Tuesday, March 20, 2007

London's routemasters -- icon or inaccessible dinosaurs?

This article on London's familiar Routemaster buses prompts a good question: When does an icon's historical status eclipse its need to be accessible to everyone?The Routemaster is one of those enduring designs -- created 50 years ago and still around because of its functionality but perhaps even more so because of its uniqueness. The red double deckers say London. But time has marched on too and these buses, after all, are not amusement park rides; they're public transportation. For the most part, the Routemasters have been replaced, the article relates, with more accessible modern vehicles, in some cases still red and still double deckers but more accessible to all riders. Only 16 remaining Routemasters run on two routes. Some advocates for people with disabilities in the UK say all the Routemasters should go, replaced with more accessible, albeit less quaint, vehicles. Others lament any of the replacement of Routemasters and want the few remaining to keep in service. Who's right?
It's not an easy question to answer. I can relate to the irrational adherence to what one knows and identifies with times gone by, which of course we know were always better than now. I'll offer an example. I live in Wisconsin, but I'm originally from the Chicago area. Consequently, I grew up with the Chicago-style hot dog stand. My impression of a real hot dog is pretty rigid. The right condiments -- tomato, pickle relish, onion, mustard, celery salt, pickle spear, sport peppers (no ketchup!). The right bun -- steamed with poppy seed. And the right fries -- cut from a fresh potato, skin on, soggy with grease and served wrapped up with the dog in one piece of paper. Several places do a good job on the dog around here, but the proper fries are elusive, and it kinda ruins the Chicago style hot dog experience. It's just not authentic to my mind, even if many places present a -- shall I say -- healthier fry presentation. And I feel it strongly.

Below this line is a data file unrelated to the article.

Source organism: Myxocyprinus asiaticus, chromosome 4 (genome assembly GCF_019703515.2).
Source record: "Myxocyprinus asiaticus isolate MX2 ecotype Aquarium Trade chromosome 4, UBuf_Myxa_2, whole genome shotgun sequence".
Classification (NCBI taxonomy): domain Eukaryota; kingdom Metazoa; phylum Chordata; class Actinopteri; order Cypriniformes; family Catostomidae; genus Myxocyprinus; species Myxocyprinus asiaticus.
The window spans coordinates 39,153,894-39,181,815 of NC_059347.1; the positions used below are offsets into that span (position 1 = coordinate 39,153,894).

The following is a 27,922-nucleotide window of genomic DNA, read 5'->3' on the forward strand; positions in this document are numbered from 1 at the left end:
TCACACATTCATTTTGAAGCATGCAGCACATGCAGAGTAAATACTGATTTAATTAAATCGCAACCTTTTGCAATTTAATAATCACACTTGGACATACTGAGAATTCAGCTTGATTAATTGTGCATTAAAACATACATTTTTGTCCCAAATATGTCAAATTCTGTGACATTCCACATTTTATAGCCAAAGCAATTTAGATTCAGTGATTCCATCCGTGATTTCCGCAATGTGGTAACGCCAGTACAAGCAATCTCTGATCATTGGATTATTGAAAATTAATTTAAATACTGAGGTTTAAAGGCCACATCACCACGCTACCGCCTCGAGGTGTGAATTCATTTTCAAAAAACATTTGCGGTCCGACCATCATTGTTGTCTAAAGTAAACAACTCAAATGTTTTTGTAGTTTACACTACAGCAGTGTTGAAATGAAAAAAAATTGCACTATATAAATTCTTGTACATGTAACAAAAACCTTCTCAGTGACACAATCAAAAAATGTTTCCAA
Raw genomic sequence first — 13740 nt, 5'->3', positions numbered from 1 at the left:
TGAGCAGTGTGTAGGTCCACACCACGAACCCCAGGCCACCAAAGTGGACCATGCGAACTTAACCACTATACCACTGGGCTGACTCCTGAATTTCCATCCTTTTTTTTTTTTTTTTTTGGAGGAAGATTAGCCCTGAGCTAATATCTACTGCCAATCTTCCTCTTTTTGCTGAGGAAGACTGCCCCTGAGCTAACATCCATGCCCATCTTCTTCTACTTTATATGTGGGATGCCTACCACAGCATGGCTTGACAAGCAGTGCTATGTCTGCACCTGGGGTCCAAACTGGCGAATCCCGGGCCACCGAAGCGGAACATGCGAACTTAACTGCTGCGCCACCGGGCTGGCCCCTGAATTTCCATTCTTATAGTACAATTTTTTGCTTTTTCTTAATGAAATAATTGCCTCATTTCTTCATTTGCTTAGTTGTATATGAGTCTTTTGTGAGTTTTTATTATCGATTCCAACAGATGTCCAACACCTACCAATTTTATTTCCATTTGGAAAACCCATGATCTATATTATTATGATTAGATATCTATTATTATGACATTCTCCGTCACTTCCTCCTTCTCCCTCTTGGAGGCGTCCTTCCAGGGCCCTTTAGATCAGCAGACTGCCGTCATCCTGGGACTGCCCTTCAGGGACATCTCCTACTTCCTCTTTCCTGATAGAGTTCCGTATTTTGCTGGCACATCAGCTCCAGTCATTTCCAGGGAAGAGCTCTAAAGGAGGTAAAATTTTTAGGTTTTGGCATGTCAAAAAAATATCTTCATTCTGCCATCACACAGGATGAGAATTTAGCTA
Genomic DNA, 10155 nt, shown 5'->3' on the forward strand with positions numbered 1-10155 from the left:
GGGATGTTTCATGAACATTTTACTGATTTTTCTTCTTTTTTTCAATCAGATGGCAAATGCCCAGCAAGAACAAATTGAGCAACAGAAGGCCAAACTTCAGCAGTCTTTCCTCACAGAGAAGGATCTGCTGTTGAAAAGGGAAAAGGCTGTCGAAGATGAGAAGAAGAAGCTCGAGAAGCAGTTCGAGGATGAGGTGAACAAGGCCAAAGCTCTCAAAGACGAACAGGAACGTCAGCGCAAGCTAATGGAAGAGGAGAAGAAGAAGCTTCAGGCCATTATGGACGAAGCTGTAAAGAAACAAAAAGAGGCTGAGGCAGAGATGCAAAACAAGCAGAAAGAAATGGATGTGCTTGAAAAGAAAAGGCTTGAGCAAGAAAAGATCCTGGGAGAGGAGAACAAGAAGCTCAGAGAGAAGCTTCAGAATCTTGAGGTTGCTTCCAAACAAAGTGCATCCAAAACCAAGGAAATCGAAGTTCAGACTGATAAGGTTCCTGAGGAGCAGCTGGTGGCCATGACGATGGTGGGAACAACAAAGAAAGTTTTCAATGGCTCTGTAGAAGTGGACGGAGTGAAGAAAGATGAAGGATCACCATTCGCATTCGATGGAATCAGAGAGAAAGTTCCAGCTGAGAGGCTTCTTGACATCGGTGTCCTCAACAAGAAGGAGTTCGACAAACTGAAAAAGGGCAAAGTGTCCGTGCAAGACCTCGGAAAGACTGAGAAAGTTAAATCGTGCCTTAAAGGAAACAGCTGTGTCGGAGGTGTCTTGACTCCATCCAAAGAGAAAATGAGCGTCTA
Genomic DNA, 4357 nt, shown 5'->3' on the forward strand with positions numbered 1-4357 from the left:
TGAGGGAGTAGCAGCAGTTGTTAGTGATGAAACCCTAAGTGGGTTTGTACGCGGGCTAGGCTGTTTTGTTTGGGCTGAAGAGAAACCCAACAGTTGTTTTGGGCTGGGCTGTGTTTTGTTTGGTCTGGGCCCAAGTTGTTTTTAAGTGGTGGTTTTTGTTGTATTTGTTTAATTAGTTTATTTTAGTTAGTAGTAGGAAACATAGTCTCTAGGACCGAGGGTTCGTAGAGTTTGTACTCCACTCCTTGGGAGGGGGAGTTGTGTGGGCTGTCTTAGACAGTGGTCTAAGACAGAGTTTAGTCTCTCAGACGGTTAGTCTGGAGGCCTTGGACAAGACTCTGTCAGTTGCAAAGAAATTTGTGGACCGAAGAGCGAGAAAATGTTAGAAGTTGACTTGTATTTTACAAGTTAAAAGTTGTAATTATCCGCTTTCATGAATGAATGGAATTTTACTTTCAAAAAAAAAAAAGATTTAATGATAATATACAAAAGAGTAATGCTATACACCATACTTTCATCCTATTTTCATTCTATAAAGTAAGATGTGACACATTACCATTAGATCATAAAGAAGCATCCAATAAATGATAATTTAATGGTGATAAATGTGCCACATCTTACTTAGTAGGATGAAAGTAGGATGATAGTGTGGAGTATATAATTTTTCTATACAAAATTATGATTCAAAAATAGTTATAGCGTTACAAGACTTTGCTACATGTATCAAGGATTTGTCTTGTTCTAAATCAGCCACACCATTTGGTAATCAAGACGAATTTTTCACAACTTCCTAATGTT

So it certainly seems reasonable that people might feel strongly about the Routemasters. Other red double deckers, even if more practical, more accessible, just aren't the same. But this argument just doesn't work for the buses for the plain reason they are public transportation. You can go to another hot dog stand, but you can't go to another public transit system, generally. The principal is well established that public transit ought to be accessible to as many as possible. London does appear to be doing more than many places to encourage accessibility in transit or the changes would not have taken place. That should be acknowledged, but keeping a few inaccessible buses running on a couple of key routes isn't in the spirit of maximum accessibility no matter how iconic the vehicles.
The article also addresses a key issue supporters of less accessibility are bound to make -- that riders with disabilities are small in number. Why is that? One reason is there is still far from universal accessibility on most transit systems. You've got to have the right station. You've got to have the right line. And in this case, you've got to catch the right kind of bus -- at least on those routes. Andrew Braddock, formerly head of access and mobility at Transport for London, nails it in the article when he says "the total number of wheelchair users is inevitably small... but the number of trips being made by this previously ignored group is growing all the time."
(Photo of Routemaster by Rudi Ashdown via morgueFile.com)


At 9:46 AM, Anonymous Anonymous said...


I can appreciate your passion about Chicago hot dogs. As a Chicago ex-pat I am always searching for the ever elusive, "Chicago Dog." I've found a few who come close, but you're right, nobody gets the fries right.